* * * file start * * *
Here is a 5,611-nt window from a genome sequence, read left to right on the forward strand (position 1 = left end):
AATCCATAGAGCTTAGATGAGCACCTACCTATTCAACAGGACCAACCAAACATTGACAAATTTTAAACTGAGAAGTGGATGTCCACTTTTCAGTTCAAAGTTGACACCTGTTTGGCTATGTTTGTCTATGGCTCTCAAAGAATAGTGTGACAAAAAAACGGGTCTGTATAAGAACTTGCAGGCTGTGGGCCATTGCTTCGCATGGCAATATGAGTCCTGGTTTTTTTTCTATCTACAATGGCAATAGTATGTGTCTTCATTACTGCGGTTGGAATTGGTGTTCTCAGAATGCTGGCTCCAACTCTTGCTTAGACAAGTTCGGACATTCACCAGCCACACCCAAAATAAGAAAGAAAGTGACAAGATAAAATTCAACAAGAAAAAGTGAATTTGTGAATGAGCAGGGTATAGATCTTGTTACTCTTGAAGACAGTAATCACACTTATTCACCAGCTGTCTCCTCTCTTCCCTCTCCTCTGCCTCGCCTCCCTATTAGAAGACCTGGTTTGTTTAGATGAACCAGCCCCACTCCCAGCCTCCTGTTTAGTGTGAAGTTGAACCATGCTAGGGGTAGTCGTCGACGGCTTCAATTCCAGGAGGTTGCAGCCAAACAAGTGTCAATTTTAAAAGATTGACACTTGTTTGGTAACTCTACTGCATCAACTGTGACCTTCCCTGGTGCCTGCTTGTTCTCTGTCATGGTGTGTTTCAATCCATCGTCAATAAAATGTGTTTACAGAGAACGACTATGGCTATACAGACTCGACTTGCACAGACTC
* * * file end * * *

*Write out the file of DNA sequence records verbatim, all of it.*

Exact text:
Here is a 5,611-nt window from a genome sequence, read left to right on the forward strand (position 1 = left end):
AATCCATAGAGCTTAGATGAGCACCTACCTATTCAACAGGACCAACCAAACATTGACAAATTTTAAACTGAGAAGTGGATGTCCACTTTTCAGTTCAAAGTTGACACCTGTTTGGCTATGTTTGTCTATGGCTCTCAAAGAATAGTGTGACAAAAAAACGGGTCTGTATAAGAACTTGCAGGCTGTGGGCCATTGCTTCGCATGGCAATATGAGTCCTGGTTTTTTTTCTATCTACAATGGCAATAGTATGTGTCTTCATTACTGCGGTTGGAATTGGTGTTCTCAGAATGCTGGCTCCAACTCTTGCTTAGACAAGTTCGGACATTCACCAGCCACACCCAAAATAAGAAAGAAAGTGACAAGATAAAATTCAACAAGAAAAAGTGAATTTGTGAATGAGCAGGGTATAGATCTTGTTACTCTTGAAGACAGTAATCACACTTATTCACCAGCTGTCTCCTCTCTTCCCTCTCCTCTGCCTCGCCTCCCTATTAGAAGACCTGGTTTGTTTAGATGAACCAGCCCCACTCCCAGCCTCCTGTTTAGTGTGAAGTTGAACCATGCTAGGGGTAGTCGTCGACGGCTTCAATTCCAGGAGGTTGCAGCCAAACAAGTGTCAATTTTAAAAGATTGACACTTGTTTGGTAACTCTACTGCATCAACTGTGACCTTCCCTGGTGCCTGCTTGTTCTCTGTCATGGTGTGTTTCAATCCATCGTCAATAAAATGTGTTTACAGAGAACGACTATGGCTATACAGACTCGACTTGCACAGACTC